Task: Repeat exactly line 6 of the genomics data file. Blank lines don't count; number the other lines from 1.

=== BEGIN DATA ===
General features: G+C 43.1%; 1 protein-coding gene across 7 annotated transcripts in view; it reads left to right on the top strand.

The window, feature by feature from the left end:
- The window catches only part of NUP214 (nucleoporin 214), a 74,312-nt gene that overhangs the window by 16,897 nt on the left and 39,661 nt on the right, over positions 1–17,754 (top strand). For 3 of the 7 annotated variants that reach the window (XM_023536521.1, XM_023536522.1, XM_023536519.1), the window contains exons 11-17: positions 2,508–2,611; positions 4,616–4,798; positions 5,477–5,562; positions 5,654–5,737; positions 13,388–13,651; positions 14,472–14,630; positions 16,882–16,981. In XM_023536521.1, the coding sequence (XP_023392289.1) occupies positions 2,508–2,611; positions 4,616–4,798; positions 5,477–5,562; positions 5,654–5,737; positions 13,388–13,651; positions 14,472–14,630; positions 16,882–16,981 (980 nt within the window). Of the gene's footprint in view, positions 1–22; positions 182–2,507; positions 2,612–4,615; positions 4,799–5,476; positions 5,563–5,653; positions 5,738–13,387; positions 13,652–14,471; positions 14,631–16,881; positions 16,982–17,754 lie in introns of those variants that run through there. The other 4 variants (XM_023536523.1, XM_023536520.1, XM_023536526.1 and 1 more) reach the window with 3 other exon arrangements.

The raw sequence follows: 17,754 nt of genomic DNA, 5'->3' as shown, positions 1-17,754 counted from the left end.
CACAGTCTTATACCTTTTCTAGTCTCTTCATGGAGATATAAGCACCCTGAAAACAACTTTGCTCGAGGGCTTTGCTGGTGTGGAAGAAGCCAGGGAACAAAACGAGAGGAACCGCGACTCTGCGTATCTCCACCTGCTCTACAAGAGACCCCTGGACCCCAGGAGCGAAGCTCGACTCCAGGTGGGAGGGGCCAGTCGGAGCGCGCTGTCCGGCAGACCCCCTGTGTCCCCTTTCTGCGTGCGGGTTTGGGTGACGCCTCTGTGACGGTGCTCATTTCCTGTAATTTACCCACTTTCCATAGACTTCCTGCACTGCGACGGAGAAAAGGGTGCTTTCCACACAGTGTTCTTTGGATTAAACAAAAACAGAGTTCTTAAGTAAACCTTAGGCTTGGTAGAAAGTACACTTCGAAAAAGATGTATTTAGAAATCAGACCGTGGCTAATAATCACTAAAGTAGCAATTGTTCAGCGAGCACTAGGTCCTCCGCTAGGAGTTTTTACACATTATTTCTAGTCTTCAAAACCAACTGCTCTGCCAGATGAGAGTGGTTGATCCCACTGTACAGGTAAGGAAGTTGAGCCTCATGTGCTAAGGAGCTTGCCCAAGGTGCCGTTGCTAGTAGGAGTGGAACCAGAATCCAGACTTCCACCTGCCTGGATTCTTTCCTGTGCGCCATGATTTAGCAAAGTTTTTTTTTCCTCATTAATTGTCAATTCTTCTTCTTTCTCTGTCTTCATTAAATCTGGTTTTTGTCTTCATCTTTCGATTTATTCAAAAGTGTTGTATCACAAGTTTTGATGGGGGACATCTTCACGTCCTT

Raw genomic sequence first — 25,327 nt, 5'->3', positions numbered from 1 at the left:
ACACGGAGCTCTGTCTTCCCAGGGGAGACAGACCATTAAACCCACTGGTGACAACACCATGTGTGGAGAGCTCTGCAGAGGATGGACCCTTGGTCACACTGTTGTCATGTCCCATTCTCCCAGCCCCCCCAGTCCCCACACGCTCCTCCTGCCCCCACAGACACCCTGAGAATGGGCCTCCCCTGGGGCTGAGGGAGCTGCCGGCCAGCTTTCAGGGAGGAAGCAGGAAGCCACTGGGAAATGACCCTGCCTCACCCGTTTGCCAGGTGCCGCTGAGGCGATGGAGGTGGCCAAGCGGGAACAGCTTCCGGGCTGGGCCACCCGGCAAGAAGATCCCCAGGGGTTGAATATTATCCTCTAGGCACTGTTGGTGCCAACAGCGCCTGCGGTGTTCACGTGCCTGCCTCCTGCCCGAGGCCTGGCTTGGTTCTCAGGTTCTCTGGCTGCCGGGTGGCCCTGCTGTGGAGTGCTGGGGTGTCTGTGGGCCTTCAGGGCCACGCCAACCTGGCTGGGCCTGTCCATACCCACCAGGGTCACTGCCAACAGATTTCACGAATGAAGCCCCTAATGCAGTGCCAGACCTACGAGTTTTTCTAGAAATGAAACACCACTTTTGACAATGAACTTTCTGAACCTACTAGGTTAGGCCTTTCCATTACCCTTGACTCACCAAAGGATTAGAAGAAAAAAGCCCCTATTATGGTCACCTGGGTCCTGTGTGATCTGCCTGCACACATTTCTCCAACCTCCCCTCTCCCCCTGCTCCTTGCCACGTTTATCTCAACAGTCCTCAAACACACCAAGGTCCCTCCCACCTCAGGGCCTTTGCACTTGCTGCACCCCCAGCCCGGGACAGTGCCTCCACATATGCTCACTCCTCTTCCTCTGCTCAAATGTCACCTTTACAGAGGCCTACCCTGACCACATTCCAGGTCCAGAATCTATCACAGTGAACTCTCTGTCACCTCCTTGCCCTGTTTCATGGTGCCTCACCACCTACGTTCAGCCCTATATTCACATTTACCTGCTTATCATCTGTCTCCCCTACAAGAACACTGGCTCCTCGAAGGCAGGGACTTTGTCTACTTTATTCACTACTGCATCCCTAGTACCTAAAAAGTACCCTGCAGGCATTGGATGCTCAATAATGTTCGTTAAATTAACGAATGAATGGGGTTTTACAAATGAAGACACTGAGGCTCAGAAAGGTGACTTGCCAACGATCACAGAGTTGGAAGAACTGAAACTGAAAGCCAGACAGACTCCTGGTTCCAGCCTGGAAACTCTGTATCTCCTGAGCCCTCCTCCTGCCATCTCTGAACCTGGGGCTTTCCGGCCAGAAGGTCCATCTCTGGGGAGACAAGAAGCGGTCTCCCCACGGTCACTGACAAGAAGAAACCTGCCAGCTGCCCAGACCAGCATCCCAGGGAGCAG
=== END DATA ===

Raw genomic sequence first — 25,327 nt, 5'->3', positions numbered from 1 at the left: